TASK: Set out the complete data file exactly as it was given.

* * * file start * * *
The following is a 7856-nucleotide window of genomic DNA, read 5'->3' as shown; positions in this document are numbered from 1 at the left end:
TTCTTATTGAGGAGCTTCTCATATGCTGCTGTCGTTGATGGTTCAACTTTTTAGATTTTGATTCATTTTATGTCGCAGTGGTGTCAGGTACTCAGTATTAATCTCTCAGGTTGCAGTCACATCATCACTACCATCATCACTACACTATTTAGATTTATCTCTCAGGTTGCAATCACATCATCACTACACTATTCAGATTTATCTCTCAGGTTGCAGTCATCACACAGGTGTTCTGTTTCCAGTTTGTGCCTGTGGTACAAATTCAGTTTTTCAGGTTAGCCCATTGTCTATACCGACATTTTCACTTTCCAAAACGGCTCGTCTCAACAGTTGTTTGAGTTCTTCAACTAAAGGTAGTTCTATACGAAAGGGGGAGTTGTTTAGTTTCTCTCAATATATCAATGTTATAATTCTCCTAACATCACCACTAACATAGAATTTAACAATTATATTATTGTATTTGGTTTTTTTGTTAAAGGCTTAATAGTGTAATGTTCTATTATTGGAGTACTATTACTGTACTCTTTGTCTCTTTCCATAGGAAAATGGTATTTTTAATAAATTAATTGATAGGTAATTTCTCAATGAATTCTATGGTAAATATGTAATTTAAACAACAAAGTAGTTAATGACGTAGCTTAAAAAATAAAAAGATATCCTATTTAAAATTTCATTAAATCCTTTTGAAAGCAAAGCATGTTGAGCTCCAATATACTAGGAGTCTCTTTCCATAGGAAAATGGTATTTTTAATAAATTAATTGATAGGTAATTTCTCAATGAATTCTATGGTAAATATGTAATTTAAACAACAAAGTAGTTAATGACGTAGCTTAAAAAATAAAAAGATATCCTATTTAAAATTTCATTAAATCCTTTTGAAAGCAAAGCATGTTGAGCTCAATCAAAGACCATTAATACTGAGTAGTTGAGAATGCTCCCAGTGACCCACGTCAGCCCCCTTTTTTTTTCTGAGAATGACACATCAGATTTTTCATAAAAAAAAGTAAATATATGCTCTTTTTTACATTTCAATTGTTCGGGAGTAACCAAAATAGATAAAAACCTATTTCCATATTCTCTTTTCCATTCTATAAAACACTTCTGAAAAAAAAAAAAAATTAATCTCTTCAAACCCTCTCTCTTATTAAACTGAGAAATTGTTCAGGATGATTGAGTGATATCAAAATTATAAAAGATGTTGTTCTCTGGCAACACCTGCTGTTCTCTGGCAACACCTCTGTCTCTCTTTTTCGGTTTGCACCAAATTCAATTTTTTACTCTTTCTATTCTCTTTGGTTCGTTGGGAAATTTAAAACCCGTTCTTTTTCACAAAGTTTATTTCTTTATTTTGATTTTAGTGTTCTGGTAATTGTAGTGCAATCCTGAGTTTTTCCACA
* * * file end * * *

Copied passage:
The following is a 7856-nucleotide window of genomic DNA, read 5'->3' as shown; positions in this document are numbered from 1 at the left end:
TTCTTATTGAGGAGCTTCTCATATGCTGCTGTCGTTGATGGTTCAACTTTTTAGATTTTGATTCATTTTATGTCGCAGTGGTGTCAGGTACTCAGTATTAATCTCTCAGGTTGCAGTCACATCATCACTACCATCATCACTACACTATTTAGATTTATCTCTCAGGTTGCAATCACATCATCACTACACTATTCAGATTTATCTCTCAGGTTGCAGTCATCACACAGGTGTTCTGTTTCCAGTTTGTGCCTGTGGTACAAATTCAGTTTTTCAGGTTAGCCCATTGTCTATACCGACATTTTCACTTTCCAAAACGGCTCGTCTCAACAGTTGTTTGAGTTCTTCAACTAAAGGTAGTTCTATACGAAAGGGGGAGTTGTTTAGTTTCTCTCAATATATCAATGTTATAATTCTCCTAACATCACCACTAACATAGAATTTAACAATTATATTATTGTATTTGGTTTTTTTGTTAAAGGCTTAATAGTGTAATGTTCTATTATTGGAGTACTATTACTGTACTCTTTGTCTCTTTCCATAGGAAAATGGTATTTTTAATAAATTAATTGATAGGTAATTTCTCAATGAATTCTATGGTAAATATGTAATTTAAACAACAAAGTAGTTAATGACGTAGCTTAAAAAATAAAAAGATATCCTATTTAAAATTTCATTAAATCCTTTTGAAAGCAAAGCATGTTGAGCTCCAATATACTAGGAGTCTCTTTCCATAGGAAAATGGTATTTTTAATAAATTAATTGATAGGTAATTTCTCAATGAATTCTATGGTAAATATGTAATTTAAACAACAAAGTAGTTAATGACGTAGCTTAAAAAATAAAAAGATATCCTATTTAAAATTTCATTAAATCCTTTTGAAAGCAAAGCATGTTGAGCTCAATCAAAGACCATTAATACTGAGTAGTTGAGAATGCTCCCAGTGACCCACGTCAGCCCCCTTTTTTTTTCTGAGAATGACACATCAGATTTTTCATAAAAAAAAGTAAATATATGCTCTTTTTTACATTTCAATTGTTCGGGAGTAACCAAAATAGATAAAAACCTATTTCCATATTCTCTTTTCCATTCTATAAAACACTTCTGAAAAAAAAAAAAAATTAATCTCTTCAAACCCTCTCTCTTATTAAACTGAGAAATTGTTCAGGATGATTGAGTGATATCAAAATTATAAAAGATGTTGTTCTCTGGCAACACCTGCTGTTCTCTGGCAACACCTCTGTCTCTCTTTTTCGGTTTGCACCAAATTCAATTTTTTACTCTTTCTATTCTCTTTGGTTCGTTGGGAAATTTAAAACCCGTTCTTTTTCACAAAGTTTATTTCTTTATTTTGATTTTAGTGTTCTGGTAATTGTAGTGCAATCCTGAGTTTTTCCACA